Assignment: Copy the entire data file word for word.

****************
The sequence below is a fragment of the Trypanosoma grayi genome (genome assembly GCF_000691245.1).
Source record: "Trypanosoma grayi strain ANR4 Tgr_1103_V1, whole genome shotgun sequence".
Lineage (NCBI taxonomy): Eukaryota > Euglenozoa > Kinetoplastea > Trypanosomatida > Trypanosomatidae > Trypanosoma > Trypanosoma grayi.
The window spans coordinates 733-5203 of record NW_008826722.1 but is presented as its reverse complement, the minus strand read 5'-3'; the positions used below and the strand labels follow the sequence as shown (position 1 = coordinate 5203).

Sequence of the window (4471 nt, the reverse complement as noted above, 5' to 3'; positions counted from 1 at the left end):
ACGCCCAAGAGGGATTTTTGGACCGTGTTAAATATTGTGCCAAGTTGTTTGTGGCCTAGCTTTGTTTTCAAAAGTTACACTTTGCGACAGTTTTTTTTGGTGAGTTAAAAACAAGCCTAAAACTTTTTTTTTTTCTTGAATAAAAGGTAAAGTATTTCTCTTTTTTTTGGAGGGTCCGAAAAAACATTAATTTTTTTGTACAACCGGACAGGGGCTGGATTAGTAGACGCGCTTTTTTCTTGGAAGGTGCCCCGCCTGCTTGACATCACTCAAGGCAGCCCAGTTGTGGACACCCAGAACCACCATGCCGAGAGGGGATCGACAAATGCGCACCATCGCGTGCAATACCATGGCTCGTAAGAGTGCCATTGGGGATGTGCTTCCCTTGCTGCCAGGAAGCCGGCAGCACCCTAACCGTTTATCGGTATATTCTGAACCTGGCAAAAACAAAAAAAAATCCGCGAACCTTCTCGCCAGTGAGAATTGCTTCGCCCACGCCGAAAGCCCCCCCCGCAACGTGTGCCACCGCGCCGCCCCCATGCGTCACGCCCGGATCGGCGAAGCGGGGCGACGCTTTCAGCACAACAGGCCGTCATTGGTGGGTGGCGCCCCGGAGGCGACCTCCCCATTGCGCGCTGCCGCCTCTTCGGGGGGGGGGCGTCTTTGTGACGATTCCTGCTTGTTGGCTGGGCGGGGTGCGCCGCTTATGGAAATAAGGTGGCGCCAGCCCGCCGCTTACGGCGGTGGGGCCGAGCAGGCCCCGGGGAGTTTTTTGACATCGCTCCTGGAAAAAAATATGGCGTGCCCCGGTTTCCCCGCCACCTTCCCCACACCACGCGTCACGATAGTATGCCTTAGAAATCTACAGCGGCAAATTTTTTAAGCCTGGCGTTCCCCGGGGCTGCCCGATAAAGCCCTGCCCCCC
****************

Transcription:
The sequence below is a fragment of the Trypanosoma grayi genome (genome assembly GCF_000691245.1).
Source record: "Trypanosoma grayi strain ANR4 Tgr_1103_V1, whole genome shotgun sequence".
Lineage (NCBI taxonomy): Eukaryota > Euglenozoa > Kinetoplastea > Trypanosomatida > Trypanosomatidae > Trypanosoma > Trypanosoma grayi.
The window spans coordinates 733-5203 of record NW_008826722.1 but is presented as its reverse complement, the minus strand read 5'-3'; the positions used below and the strand labels follow the sequence as shown (position 1 = coordinate 5203).

Sequence of the window (4471 nt, the reverse complement as noted above, 5' to 3'; positions counted from 1 at the left end):
ACGCCCAAGAGGGATTTTTGGACCGTGTTAAATATTGTGCCAAGTTGTTTGTGGCCTAGCTTTGTTTTCAAAAGTTACACTTTGCGACAGTTTTTTTTGGTGAGTTAAAAACAAGCCTAAAACTTTTTTTTTTTCTTGAATAAAAGGTAAAGTATTTCTCTTTTTTTTGGAGGGTCCGAAAAAACATTAATTTTTTTGTACAACCGGACAGGGGCTGGATTAGTAGACGCGCTTTTTTCTTGGAAGGTGCCCCGCCTGCTTGACATCACTCAAGGCAGCCCAGTTGTGGACACCCAGAACCACCATGCCGAGAGGGGATCGACAAATGCGCACCATCGCGTGCAATACCATGGCTCGTAAGAGTGCCATTGGGGATGTGCTTCCCTTGCTGCCAGGAAGCCGGCAGCACCCTAACCGTTTATCGGTATATTCTGAACCTGGCAAAAACAAAAAAAAATCCGCGAACCTTCTCGCCAGTGAGAATTGCTTCGCCCACGCCGAAAGCCCCCCCCGCAACGTGTGCCACCGCGCCGCCCCCATGCGTCACGCCCGGATCGGCGAAGCGGGGCGACGCTTTCAGCACAACAGGCCGTCATTGGTGGGTGGCGCCCCGGAGGCGACCTCCCCATTGCGCGCTGCCGCCTCTTCGGGGGGGGGGCGTCTTTGTGACGATTCCTGCTTGTTGGCTGGGCGGGGTGCGCCGCTTATGGAAATAAGGTGGCGCCAGCCCGCCGCTTACGGCGGTGGGGCCGAGCAGGCCCCGGGGAGTTTTTTGACATCGCTCCTGGAAAAAAATATGGCGTGCCCCGGTTTCCCCGCCACCTTCCCCACACCACGCGTCACGATAGTATGCCTTAGAAATCTACAGCGGCAAATTTTTTAAGCCTGGCGTTCCCCGGGGCTGCCCGATAAAGCCCTGCCCCCC